Canadian bobsleigh and skeleton athletes reiterate calls for sport minister to improve what they call toxic culture


More than 90 Canadian bobsleigh and skeleton athletes, current and retired, are renewing their call to action from federal Sport Minister Pascale St-Onge to help clean up what they say is a toxic climate within their national sports organization.

The BCS Athlete for Change group originally wrote a public letter in March calling for the resignation of Sarah Storey, president of Bobsleigh Canada Skeleton (BCS), and high performance director Chris Le Bihan.

The athletes said in a letter sent Friday to St-Onge that systemic issues have plagued BCS for the eight years since Storey’s election.

“These issues continue to be ignored and unaddressed by the organization,” they wrote. “At this time, we have seen the growing deterioration in both sports of day-to-day operations, athlete participation at national and local level, overall performance and competitiveness on the international stage, and culture within organization.”

BCS did not immediately respond to a request for comment.

Friday’s letter included a 24-page collection of athlete issues and experiences they had or observed, which was presented to the BCS Board of Directors. It included allegations such as fear of retaliation that silences athletes under a leadership style that “feels bossy” and the belittling of athletes in front of other staff and athletes.

According to the document, a “leading skeleton athlete was ridiculed in front of other bobsleigh and skeleton athletes”, and a skeleton staff member allegedly made unprofessional and inappropriate comments to coaches and athletes, including texting athletes with a sexual connotation.

“To date, nothing in this document has been addressed or corrected,” the letter states.

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The letter also included the findings of a recent review and assessment of BCS conducted by external consultant Nick Bass, the senior adviser for Own the Podium. The evaluation involved anonymous surveys as well as lively discussions with BCS staff, coaches and athletes to understand issues and identify gaps.

“The findings are consistent with the issues raised in our March 2022 letter, and [the 24-page summary of issues],” they wrote.

A letter of determination from the new Office of the Sport Integrity Commissioner’s report was also included. In response to a July 24 submission from Bobsleigh Canada Skeleton Athletes for Change, OSIC said it had no jurisdiction to act on information submitted in the report, since BCS is not a signatory to the program.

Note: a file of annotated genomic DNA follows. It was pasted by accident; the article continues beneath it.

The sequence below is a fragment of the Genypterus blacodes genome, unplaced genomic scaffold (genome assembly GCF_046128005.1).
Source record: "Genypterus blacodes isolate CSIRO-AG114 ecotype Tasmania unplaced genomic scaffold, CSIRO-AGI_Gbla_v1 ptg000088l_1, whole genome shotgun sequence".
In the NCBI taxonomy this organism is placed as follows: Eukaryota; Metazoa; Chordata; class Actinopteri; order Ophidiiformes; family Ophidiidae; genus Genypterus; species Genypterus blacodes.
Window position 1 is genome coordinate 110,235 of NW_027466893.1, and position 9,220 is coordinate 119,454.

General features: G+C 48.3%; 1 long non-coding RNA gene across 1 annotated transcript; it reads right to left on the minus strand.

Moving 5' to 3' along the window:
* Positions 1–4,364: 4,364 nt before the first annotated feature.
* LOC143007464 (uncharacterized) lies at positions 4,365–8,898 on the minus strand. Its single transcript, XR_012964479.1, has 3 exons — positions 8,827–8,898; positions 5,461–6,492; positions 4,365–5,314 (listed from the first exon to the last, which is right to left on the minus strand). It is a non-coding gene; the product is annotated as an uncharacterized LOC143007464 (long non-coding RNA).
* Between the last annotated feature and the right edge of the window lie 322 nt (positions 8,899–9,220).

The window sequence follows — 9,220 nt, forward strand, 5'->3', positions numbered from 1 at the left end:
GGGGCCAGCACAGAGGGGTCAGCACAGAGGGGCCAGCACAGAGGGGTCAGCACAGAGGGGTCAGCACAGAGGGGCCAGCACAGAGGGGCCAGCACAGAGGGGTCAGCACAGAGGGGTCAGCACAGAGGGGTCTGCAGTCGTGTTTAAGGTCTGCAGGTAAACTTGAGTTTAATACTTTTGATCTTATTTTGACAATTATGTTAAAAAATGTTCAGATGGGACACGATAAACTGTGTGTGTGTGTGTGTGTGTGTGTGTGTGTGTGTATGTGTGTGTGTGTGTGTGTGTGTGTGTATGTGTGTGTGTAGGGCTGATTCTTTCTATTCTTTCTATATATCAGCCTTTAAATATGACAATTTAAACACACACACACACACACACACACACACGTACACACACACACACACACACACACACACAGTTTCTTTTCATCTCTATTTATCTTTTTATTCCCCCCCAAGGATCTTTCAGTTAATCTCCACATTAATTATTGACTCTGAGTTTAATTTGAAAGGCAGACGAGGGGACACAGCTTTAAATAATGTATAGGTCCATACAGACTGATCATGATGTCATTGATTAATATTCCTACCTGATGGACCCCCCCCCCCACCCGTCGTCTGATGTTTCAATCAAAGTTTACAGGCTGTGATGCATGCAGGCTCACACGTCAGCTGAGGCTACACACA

St-Onge said NSOs will need to sign with OSIC to be eligible for federal funding, but so far Volleyball Canada and Weightlifting Canada are the only two NSOs that have done so.

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Canada’s Olympic silver medalist joins Andi Petrillo to talk about the issues bobsleigh and skeleton athletes have with their national organization.

“OSIC’s jurisdiction to administer complaints is limited to matters raised with respect to individuals who…are under the authority of a program signatory organization,” OSIC wrote in its ruling. “The organization referenced in your report, Bobsleigh Canada Skeleton, is not a signatory to the program and therefore OSIC has no authority to further investigate issues regarding its individual participants.”

The athletes say the current national and local participation in bobsleigh and skeleton is “concerning”, and noted that in 2019 bobsleigh saw the departure of three-time Olympic champion Kaillie Humphries to the United States. There is an exodus of current athletes, they say, who choose to compete for other countries.

“The continued lack of recognition and action to address any of these concerns continues to create long term and detrimental damage to the sports of bobsleigh and skeleton in Canada,” the letter states.

The letter comes amid what St-Onge called a “crisis” in safe sport in Canada.

Hockey Canada has been mired in sexual assault allegations that have seen many sponsors withdraw their support and St-Onge freeze their federal funding.

Hundreds of former and current Canadian gymnasts have implored St-Onge to help clean up their sport amid allegations of physical, psychological and sexual abuse of athletes, many of them minors.

“We have witnessed the public and political outcry over the current Hockey Canada scandals and heard our political leaders say that the way sport and NSOs [national sport organizations] have operated in Canada with a lack of respect, security, governance and accountability will no longer be acceptable.

“Current BCS management and administrative staff have shown an unwillingness to acknowledge and address their problems … and therefore cannot be charged with fixing the organization in the future,” the letter states.

The bobsleigh and skeleton letter asks St-Onge to look beyond funding freezes to influence change, as it would only exacerbate the negative effects on athletes.

The letter was also sent to Anne Merklinger, CEO of ANP, David Shoemaker, CEO of the Canadian Olympic Committee, Vicki Walker, Executive Director of Sport Canada, and Brian Rahill, Bobsleigh/Skeleton representative of ANP.

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